This positive attitude is crucial in returning the course to play as soon as possible, but also to a high standard for the busier summer months when the Club often play host to regional and county matches and events. It is also a popular venue for corporate golf days and visiting parties.

This was never more evident than last year when, following the floods in March and the challenges presented by the first national lockdown when only essential course maintenance was permitted, the Club were offered the opportunity to host a major Senior Professional tournament at only nine weeks' notice. The inaugural Welcome to Yorkshire Senior Classic, hosted by Ian Woosnam, attracted some of the biggest names in Senior Professional golf to Ilkley for a two-day event with a double shotgun start Pro-Am on day one, followed by the Professional tournament on day two.

The clean up begins / Silt piled up after the November floods

With an intensive works programme in place and lots of hard work and overtime, Duncan and his team prepared a course that was widely acclaimed by the professionals, including former Ryder Cup Captains Ian Woosnam and Mark James, as well as current Solheim Cup Captain, Catriona Matthews. Many of the Club's members also commented that they had never seen the course in better condition. All this in the most turbulent of years.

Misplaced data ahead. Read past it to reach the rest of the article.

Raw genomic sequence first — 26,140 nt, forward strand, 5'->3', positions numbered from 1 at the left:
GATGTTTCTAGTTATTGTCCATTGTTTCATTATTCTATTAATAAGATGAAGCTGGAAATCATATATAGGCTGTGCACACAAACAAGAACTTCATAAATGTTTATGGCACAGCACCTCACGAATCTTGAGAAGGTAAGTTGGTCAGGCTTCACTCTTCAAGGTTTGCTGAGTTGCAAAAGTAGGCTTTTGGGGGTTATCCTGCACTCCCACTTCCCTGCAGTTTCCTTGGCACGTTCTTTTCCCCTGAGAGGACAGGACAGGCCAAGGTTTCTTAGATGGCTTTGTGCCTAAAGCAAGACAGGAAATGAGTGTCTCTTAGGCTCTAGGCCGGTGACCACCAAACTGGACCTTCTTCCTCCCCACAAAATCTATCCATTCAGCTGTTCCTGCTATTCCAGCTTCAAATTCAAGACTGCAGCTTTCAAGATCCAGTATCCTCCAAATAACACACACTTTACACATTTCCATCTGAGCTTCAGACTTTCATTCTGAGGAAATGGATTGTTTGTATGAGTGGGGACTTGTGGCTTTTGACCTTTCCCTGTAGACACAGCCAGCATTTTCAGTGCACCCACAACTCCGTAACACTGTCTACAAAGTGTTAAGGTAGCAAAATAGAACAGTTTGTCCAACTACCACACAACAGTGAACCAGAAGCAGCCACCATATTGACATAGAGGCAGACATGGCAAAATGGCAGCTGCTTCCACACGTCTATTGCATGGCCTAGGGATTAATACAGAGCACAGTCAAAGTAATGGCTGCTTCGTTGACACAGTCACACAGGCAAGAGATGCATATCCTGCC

Duncan, perhaps modestly, said; "we got a bit of a break with the weather in the run up to the event and it worked well for all the maintenance and preparation work that we had planned. The team worked extremely hard and put the hours in, working evenings and weekends at times. We were also very grateful to the team of volunteer members that turned up on the week of the tournament to help put the finishing touches to the course. It all came together, and I think everyone was pleased with the result. It was a real highlight in a difficult year".